Last week's Democratic National Convention in Los Angeles proved to be more popular with all-news-network viewers than the Republican confab, except for those who watch Fox News Channel.
Through Wednesday night, Cable News Network pulled higher ratings than MSNBC and Fox News Channel combined, averaging a 1.52 Nielsen Media Research rating and 1.2 million households.
CNN topped the 1.3 rating and 984,000 households it averaged for the first three nights of the Republican National Convention, held earlier this month in Philadelphia.
Ratings from last Thursday night-which featured the acceptance speech by Democratic presidential nominee Al Gore-weren't available at press time.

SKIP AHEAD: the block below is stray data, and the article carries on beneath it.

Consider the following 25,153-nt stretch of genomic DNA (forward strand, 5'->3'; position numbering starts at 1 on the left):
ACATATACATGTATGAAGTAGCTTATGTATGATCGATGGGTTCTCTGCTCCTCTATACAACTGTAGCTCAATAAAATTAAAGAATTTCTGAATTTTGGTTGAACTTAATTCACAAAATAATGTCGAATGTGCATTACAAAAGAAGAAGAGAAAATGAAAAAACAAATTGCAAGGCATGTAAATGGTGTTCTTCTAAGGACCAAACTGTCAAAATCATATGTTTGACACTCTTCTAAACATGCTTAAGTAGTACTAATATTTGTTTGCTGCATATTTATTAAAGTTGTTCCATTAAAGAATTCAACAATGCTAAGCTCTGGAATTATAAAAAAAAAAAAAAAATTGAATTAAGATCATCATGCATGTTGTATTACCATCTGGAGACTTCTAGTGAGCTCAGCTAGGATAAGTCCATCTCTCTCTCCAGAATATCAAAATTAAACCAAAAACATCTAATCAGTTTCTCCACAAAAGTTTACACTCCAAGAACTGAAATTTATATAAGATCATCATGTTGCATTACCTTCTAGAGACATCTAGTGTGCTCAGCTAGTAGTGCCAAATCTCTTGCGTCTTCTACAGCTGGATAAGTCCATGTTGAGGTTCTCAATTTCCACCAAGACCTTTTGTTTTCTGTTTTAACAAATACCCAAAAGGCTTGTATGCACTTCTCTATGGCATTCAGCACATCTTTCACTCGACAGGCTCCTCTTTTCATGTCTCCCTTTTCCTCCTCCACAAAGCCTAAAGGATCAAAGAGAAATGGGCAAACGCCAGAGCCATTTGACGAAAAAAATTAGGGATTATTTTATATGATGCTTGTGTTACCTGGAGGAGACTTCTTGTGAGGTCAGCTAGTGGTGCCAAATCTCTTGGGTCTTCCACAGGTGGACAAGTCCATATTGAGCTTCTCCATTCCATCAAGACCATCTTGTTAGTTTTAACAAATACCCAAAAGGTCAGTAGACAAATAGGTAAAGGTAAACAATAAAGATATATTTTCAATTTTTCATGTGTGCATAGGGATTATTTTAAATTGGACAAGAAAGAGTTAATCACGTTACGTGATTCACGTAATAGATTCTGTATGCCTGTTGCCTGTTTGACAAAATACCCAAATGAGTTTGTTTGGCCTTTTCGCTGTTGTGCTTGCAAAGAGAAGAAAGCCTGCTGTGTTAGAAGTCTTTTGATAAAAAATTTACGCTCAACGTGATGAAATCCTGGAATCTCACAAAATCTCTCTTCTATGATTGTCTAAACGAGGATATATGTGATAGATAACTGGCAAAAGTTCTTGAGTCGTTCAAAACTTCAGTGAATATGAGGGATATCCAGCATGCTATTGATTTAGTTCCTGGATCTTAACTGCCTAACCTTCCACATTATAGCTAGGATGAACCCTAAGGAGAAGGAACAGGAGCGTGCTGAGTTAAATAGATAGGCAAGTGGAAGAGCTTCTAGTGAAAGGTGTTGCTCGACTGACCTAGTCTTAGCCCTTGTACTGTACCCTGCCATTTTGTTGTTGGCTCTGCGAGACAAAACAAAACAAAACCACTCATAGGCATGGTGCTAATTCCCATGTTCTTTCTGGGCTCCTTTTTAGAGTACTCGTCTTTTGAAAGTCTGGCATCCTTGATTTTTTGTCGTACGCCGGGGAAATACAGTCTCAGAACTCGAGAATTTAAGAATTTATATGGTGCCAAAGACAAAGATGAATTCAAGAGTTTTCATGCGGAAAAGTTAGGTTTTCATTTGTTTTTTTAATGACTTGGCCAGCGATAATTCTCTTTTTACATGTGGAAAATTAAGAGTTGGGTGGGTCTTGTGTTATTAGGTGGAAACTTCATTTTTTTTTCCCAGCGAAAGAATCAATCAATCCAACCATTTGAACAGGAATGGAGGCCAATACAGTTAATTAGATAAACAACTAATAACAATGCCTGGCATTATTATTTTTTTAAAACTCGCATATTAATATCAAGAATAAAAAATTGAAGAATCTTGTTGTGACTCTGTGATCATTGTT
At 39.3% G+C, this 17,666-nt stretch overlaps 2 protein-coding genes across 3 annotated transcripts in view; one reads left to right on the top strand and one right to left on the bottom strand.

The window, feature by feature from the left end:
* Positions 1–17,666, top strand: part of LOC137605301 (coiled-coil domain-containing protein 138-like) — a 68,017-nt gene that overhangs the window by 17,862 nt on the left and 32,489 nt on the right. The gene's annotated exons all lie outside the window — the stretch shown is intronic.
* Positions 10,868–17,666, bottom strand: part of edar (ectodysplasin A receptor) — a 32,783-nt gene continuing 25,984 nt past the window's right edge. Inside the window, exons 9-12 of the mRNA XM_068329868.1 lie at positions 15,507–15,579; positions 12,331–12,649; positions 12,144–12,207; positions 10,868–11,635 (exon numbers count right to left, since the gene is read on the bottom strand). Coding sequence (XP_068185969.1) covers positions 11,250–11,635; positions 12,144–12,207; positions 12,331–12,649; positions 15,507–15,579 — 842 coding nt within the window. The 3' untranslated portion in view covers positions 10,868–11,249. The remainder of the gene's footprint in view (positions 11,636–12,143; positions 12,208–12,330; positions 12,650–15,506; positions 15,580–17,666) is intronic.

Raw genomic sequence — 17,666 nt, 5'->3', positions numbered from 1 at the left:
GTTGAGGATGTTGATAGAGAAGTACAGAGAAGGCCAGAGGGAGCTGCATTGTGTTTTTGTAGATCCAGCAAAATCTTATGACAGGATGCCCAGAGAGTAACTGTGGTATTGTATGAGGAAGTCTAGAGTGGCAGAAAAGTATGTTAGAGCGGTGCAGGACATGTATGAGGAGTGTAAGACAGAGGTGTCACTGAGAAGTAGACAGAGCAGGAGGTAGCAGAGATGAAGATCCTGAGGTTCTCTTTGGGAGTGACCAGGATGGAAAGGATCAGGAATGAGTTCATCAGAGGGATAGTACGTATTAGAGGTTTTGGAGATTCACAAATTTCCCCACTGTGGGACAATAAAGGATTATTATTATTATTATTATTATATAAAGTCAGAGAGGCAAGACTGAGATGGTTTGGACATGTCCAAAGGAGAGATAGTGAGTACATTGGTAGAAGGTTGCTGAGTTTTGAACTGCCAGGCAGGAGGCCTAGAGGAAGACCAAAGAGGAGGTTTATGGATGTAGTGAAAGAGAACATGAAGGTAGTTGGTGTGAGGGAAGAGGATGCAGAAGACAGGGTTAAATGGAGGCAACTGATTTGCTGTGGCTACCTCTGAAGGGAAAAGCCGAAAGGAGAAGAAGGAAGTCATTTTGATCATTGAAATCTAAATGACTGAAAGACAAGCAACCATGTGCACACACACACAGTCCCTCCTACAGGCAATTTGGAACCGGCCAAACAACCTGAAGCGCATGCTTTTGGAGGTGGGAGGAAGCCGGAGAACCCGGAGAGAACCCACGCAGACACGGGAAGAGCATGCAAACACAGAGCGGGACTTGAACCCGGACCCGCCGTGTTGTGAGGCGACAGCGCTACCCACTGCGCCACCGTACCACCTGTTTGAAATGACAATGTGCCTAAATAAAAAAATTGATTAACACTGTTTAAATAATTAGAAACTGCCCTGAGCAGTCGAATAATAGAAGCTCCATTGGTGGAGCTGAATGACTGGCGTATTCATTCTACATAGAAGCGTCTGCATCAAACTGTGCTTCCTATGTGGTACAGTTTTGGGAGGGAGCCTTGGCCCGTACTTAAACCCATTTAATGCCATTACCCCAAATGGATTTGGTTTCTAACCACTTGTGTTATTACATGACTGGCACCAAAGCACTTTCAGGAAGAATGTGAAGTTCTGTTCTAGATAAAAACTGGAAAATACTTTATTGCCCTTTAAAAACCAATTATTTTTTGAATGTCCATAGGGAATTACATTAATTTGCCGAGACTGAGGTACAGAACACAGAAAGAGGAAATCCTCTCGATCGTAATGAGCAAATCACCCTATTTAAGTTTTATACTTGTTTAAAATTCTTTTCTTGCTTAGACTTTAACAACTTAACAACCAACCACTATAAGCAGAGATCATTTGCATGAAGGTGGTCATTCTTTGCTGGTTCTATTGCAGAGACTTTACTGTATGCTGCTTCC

MSNBC-which was crushed by both CNN and FNC during the RNC-made a comeback, averaging a 0.85 rating and 491,000 households through last Wednesday. During the RNC, MSNBC averaged a 0.5 rating and 314,000 households for the first three nights of the convention.
FNC's ratings fell sharply from the 1.0 and 506,000 households it pulled for the first three nights of the RNC, to a 0.6 rating and 336,000 households. This added fuel to claims by MSNBC and CNN executives during the RNC that FNC performed well because it has a conservative political bent.
Despite the ratings drop, FNC executive producer Marty Ryan dismissed talk that the network only performs well with Republicans, turning the tables on the competition.
"If you buy the premise, you have to ask, is CNN the Clinton News Network.and is NBC all liberals? I don't even buy the concept," he said, suggesting that MSNBC and CNN are tight with Democrats.
C-SPAN was the only cable network to carry the entire seven hours and 17 minutes of podium time at the DNC. PBS covered two hours of the convention, followed by CNN (1:36), MSNBC (1:33), FNC (1:29) and NBC (1:22). ABC and CBS each covered 1:11 of the DNC.